After all the trials and tribulations of fieldwork over the autumn and winter of 2015/2016 followed by months of lab work, logging the core samples and extracting datable material, at last we have the results of the radiocarbon dates from the first ten study sites!
multiple samples of organic material from all ten study sites were sent for AMS radiocarbon dating, allowing us to provide objective dates for all of these mounds for the very first time
In total we were able to extract almost 50 sub-samples of material from the 155m of core samples we collected last year; these were then sent to our colleagues at SUERC, in East Kilbride, for AMS* radiocarbon dating. Thankfully, we managed to extract multiple samples of datable material from each of the ten study sites, allowing us to produce objective “absolute” dates from these mounds for the first time.
A selection of photos from this Autumn’s fieldwork season… Hard work, but good fun!
Our fieldwork began in earnest in mid September with work at two sites in Northamptonshire, Clifford Hill and Fotheringhay, and ran on until mid November when we drilled the motte at Wallingford Castle. Continue reading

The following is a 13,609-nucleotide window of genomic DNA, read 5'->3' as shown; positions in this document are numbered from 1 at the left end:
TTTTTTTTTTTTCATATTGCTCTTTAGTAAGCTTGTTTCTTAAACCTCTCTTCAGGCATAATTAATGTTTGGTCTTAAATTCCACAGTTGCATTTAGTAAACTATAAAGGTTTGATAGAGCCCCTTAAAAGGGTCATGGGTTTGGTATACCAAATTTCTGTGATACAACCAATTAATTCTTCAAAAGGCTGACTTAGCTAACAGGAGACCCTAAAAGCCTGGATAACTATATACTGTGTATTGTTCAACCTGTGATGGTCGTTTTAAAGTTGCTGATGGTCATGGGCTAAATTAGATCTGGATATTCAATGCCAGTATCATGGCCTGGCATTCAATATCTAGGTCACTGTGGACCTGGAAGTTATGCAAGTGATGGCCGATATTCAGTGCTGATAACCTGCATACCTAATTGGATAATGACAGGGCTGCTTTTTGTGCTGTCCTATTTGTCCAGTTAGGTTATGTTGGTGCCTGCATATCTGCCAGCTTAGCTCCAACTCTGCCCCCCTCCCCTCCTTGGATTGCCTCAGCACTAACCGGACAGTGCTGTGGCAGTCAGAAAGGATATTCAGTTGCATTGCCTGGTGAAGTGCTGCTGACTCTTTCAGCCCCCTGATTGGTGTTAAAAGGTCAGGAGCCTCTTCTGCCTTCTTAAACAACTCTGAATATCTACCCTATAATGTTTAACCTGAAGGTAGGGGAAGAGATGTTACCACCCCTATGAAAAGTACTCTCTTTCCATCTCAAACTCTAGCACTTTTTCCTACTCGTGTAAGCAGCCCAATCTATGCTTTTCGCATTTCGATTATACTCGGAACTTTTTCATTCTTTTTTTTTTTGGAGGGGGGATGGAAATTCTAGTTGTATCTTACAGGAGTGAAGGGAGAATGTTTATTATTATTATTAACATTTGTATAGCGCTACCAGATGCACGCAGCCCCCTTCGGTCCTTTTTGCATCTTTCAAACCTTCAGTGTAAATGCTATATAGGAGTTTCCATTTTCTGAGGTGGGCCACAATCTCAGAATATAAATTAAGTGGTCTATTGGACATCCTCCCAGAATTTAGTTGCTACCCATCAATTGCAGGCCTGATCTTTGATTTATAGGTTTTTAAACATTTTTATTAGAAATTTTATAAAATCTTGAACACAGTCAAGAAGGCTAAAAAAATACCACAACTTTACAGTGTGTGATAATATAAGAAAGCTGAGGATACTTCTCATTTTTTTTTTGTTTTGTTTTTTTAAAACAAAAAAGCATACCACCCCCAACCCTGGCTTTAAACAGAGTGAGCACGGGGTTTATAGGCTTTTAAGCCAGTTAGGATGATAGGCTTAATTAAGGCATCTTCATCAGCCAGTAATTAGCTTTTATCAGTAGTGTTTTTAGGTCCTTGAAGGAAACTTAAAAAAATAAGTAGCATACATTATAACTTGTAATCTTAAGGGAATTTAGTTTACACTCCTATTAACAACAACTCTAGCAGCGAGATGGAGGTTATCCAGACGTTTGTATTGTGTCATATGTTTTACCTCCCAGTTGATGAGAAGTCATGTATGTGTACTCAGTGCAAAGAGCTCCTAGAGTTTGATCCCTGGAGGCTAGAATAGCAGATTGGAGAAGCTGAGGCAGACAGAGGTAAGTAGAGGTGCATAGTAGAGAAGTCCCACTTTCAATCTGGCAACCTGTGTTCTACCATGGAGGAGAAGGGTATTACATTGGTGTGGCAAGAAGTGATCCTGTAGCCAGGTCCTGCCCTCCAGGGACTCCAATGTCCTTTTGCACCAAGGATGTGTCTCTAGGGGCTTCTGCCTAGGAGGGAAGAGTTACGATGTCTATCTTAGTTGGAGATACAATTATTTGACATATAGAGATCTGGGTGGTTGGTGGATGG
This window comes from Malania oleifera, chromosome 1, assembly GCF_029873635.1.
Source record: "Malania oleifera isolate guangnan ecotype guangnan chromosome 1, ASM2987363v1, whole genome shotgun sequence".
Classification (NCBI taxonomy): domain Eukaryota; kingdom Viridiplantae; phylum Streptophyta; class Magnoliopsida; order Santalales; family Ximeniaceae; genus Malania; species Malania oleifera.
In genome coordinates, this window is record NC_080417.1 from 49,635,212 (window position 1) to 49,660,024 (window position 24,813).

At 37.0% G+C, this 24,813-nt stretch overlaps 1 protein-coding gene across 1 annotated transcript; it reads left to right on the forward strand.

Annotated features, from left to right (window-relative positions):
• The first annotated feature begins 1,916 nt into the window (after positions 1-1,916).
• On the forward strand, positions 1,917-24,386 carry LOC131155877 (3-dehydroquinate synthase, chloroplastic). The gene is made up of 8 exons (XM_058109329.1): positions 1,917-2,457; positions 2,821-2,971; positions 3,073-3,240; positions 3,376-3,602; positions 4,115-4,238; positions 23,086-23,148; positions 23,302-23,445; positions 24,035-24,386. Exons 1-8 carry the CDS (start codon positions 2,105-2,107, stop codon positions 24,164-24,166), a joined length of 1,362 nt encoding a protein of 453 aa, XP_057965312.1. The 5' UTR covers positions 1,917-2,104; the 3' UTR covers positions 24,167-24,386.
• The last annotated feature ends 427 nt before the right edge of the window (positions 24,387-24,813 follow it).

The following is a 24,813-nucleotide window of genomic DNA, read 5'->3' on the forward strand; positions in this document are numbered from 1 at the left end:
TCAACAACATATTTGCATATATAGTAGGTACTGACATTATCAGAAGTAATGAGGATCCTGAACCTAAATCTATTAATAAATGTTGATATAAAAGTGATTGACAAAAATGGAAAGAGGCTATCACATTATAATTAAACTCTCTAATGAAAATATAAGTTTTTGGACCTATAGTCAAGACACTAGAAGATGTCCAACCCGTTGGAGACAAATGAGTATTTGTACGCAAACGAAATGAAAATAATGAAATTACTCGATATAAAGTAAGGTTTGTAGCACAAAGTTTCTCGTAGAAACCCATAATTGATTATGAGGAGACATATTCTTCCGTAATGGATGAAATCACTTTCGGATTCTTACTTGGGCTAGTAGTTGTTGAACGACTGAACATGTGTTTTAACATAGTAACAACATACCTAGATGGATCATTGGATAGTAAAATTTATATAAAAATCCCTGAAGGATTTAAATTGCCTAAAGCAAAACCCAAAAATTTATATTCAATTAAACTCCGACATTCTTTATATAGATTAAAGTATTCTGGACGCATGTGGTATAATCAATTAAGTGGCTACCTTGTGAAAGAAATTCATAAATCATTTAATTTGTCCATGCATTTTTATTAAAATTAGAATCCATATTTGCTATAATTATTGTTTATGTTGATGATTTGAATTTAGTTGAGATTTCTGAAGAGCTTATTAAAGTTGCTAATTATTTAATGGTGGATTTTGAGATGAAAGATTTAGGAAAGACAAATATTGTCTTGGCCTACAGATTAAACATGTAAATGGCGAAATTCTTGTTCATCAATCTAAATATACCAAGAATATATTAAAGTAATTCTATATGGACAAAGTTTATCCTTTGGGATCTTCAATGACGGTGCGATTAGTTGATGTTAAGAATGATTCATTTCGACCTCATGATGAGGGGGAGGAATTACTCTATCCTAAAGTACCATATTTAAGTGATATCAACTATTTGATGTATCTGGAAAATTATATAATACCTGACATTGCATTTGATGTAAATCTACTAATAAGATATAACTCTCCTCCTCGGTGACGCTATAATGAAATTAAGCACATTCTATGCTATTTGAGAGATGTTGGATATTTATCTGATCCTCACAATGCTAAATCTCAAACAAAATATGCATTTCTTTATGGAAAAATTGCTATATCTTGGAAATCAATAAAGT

In his pioneering book The Making of the English Landscape published in 1955, W.G. Hoskins noted ‘everything in the landscape is older than we think’. The evidence for this is all around us. And once you know what to look for, you can’t help but see it.
Not much of England has escaped being altered by humans. Even in the seemingly wild places – such as the bleak uplands of Dartmoor or the rugged peaks of the Lakes – you can find evidence for past human activity. These previous interventions play an integral part in defining the character of the countryside we see and value today. The earthwork banks of prehistoric enclosures, the network of roads and field boundaries that connect and divide the countryside, and the fabric of village houses are all imprints of past inhabitants. The English landscape therefore incorporates the actions, behaviour and beliefs of people, and represents a living record of the past.
The English landscape represents a living record of the past
Analytical survey is a powerful tool that can help unravel the stories embedded in the landscape record. Through keen observation, careful recording and thoughtful analysis of visible archaeological and historical remains, insightful interpretations of a site or landscape can emerge. It is especially powerful when combined with desk-based research – incorporating information from current and historic maps, aerial photographs, historical documents and the findings of previous research. It can also help target further research using other specialist techniques (such as geophysical survey, archaeological excavation or environmental assessment) and can provide a wider context for their results. Continue reading